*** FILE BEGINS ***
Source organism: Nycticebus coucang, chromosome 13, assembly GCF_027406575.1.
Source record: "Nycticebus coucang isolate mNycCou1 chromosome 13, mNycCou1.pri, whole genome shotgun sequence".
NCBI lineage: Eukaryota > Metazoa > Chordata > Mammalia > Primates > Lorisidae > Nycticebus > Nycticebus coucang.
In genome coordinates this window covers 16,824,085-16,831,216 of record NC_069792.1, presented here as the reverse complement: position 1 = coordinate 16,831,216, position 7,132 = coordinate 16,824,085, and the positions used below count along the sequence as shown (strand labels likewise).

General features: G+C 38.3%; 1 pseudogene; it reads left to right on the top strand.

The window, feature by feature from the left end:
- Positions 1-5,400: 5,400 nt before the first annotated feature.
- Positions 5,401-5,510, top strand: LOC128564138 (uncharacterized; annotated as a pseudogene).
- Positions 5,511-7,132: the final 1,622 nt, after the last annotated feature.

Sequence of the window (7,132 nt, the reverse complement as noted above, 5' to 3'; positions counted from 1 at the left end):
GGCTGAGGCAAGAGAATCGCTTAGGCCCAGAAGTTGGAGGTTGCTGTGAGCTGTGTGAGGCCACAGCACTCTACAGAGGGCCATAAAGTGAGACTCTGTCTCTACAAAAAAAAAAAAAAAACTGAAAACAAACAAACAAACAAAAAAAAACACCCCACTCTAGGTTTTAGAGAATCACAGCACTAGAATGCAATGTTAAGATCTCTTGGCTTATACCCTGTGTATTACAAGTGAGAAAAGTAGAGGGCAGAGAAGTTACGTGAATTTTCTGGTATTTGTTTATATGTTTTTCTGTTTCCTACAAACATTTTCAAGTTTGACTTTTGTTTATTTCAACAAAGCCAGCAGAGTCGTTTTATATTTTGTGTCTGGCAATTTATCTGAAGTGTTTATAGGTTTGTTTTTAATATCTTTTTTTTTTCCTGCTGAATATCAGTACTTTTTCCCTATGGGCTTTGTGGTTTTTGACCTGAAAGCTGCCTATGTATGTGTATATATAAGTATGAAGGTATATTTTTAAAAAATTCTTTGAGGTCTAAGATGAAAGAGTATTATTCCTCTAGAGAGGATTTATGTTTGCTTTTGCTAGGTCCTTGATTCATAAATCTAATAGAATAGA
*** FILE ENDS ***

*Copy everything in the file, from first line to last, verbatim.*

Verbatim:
Source organism: Nycticebus coucang, chromosome 13, assembly GCF_027406575.1.
Source record: "Nycticebus coucang isolate mNycCou1 chromosome 13, mNycCou1.pri, whole genome shotgun sequence".
NCBI lineage: Eukaryota > Metazoa > Chordata > Mammalia > Primates > Lorisidae > Nycticebus > Nycticebus coucang.
In genome coordinates this window covers 16,824,085-16,831,216 of record NC_069792.1, presented here as the reverse complement: position 1 = coordinate 16,831,216, position 7,132 = coordinate 16,824,085, and the positions used below count along the sequence as shown (strand labels likewise).

General features: G+C 38.3%; 1 pseudogene; it reads left to right on the top strand.

The window, feature by feature from the left end:
- Positions 1-5,400: 5,400 nt before the first annotated feature.
- Positions 5,401-5,510, top strand: LOC128564138 (uncharacterized; annotated as a pseudogene).
- Positions 5,511-7,132: the final 1,622 nt, after the last annotated feature.

Sequence of the window (7,132 nt, the reverse complement as noted above, 5' to 3'; positions counted from 1 at the left end):
GGCTGAGGCAAGAGAATCGCTTAGGCCCAGAAGTTGGAGGTTGCTGTGAGCTGTGTGAGGCCACAGCACTCTACAGAGGGCCATAAAGTGAGACTCTGTCTCTACAAAAAAAAAAAAAAAACTGAAAACAAACAAACAAACAAAAAAAAACACCCCACTCTAGGTTTTAGAGAATCACAGCACTAGAATGCAATGTTAAGATCTCTTGGCTTATACCCTGTGTATTACAAGTGAGAAAAGTAGAGGGCAGAGAAGTTACGTGAATTTTCTGGTATTTGTTTATATGTTTTTCTGTTTCCTACAAACATTTTCAAGTTTGACTTTTGTTTATTTCAACAAAGCCAGCAGAGTCGTTTTATATTTTGTGTCTGGCAATTTATCTGAAGTGTTTATAGGTTTGTTTTTAATATCTTTTTTTTTTCCTGCTGAATATCAGTACTTTTTCCCTATGGGCTTTGTGGTTTTTGACCTGAAAGCTGCCTATGTATGTGTATATATAAGTATGAAGGTATATTTTTAAAAAATTCTTTGAGGTCTAAGATGAAAGAGTATTATTCCTCTAGAGAGGATTTATGTTTGCTTTTGCTAGGTCCTTGATTCATAAATCTAATAGAATAGA